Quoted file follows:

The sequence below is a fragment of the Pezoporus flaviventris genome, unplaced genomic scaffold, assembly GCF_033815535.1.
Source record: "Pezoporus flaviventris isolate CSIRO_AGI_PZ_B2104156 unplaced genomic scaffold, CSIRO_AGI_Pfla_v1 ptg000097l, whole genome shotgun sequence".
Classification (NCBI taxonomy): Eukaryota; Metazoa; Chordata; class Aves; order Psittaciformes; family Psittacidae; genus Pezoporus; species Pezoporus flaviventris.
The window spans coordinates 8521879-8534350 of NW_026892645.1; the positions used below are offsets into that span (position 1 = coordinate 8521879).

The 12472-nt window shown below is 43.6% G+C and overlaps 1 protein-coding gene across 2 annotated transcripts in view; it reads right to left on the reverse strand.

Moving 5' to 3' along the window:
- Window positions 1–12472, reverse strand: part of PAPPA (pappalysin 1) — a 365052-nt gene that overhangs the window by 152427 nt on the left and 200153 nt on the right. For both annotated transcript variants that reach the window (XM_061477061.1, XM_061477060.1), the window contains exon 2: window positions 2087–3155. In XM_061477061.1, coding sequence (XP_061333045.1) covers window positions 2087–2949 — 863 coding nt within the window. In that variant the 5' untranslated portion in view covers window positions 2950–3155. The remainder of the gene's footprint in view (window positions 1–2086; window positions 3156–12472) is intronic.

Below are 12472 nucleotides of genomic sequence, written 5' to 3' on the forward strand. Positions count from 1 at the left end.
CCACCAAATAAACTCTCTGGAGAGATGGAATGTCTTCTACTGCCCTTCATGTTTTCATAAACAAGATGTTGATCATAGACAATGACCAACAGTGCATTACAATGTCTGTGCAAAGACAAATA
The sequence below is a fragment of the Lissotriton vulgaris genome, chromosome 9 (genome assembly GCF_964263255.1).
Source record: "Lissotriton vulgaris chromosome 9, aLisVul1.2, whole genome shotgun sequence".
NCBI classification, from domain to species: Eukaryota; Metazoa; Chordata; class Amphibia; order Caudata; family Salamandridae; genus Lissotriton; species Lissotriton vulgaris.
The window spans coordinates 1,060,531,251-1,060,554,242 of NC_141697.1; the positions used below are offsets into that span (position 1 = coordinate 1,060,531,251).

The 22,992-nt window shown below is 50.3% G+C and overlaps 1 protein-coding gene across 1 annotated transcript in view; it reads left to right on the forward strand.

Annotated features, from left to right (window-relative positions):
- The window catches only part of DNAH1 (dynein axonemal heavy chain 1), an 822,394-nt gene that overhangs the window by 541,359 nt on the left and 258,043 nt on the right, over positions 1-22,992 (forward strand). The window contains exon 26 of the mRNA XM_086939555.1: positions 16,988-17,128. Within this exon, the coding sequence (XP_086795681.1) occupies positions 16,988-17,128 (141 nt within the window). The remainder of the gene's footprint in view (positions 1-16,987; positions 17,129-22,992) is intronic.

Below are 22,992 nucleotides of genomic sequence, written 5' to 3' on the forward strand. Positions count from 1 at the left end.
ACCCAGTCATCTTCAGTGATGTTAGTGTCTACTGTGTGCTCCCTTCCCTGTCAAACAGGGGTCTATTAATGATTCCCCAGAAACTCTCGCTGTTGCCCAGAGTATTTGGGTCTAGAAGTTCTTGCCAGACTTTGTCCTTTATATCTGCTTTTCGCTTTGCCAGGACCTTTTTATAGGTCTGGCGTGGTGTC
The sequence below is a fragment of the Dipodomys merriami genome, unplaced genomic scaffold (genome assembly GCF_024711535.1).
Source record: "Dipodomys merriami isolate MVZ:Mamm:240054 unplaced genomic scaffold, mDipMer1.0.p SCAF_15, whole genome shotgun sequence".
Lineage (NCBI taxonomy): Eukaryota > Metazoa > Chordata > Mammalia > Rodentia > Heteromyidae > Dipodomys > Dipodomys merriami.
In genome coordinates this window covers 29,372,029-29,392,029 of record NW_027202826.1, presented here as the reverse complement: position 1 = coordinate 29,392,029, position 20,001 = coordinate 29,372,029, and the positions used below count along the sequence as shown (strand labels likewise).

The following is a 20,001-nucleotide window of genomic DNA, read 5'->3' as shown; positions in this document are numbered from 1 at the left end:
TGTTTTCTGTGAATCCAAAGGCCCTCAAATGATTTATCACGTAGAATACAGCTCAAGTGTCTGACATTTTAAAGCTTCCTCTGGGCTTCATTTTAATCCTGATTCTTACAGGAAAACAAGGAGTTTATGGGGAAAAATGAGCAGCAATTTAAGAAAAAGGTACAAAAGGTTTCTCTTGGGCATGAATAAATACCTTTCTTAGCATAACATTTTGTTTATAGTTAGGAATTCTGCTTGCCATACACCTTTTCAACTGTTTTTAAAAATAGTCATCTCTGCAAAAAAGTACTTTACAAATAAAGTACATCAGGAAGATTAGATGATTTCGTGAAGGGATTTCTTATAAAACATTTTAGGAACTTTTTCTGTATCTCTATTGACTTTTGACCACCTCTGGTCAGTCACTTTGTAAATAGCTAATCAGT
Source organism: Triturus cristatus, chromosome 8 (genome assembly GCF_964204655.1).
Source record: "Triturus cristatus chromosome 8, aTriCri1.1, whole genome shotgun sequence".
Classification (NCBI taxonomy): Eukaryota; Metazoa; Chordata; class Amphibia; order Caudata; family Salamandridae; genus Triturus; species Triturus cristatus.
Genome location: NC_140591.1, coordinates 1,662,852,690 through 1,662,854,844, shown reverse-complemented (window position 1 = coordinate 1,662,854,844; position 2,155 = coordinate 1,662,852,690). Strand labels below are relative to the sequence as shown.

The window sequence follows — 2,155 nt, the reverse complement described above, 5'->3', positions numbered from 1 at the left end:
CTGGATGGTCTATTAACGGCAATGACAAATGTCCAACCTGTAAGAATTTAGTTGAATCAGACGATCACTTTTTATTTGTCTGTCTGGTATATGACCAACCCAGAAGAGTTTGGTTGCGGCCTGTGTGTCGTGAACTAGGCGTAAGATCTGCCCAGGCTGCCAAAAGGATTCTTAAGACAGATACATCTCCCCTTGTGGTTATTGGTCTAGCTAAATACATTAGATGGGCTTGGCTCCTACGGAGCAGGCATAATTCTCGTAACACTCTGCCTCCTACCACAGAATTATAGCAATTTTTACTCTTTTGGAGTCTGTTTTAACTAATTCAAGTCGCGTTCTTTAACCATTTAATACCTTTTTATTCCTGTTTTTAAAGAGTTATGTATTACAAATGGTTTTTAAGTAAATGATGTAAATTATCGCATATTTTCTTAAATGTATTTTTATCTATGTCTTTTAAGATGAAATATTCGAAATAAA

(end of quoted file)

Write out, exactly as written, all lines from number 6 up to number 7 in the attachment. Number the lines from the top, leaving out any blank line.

Moving 5' to 3' along the window:
- Window positions 1–12472, reverse strand: part of PAPPA (pappalysin 1) — a 365052-nt gene that overhangs the window by 152427 nt on the left and 200153 nt on the right. For both annotated transcript variants that reach the window (XM_061477061.1, XM_061477060.1), the window contains exon 2: window positions 2087–3155. In XM_061477061.1, coding sequence (XP_061333045.1) covers window positions 2087–2949 — 863 coding nt within the window. In that variant the 5' untranslated portion in view covers window positions 2950–3155. The remainder of the gene's footprint in view (window positions 1–2086; window positions 3156–12472) is intronic.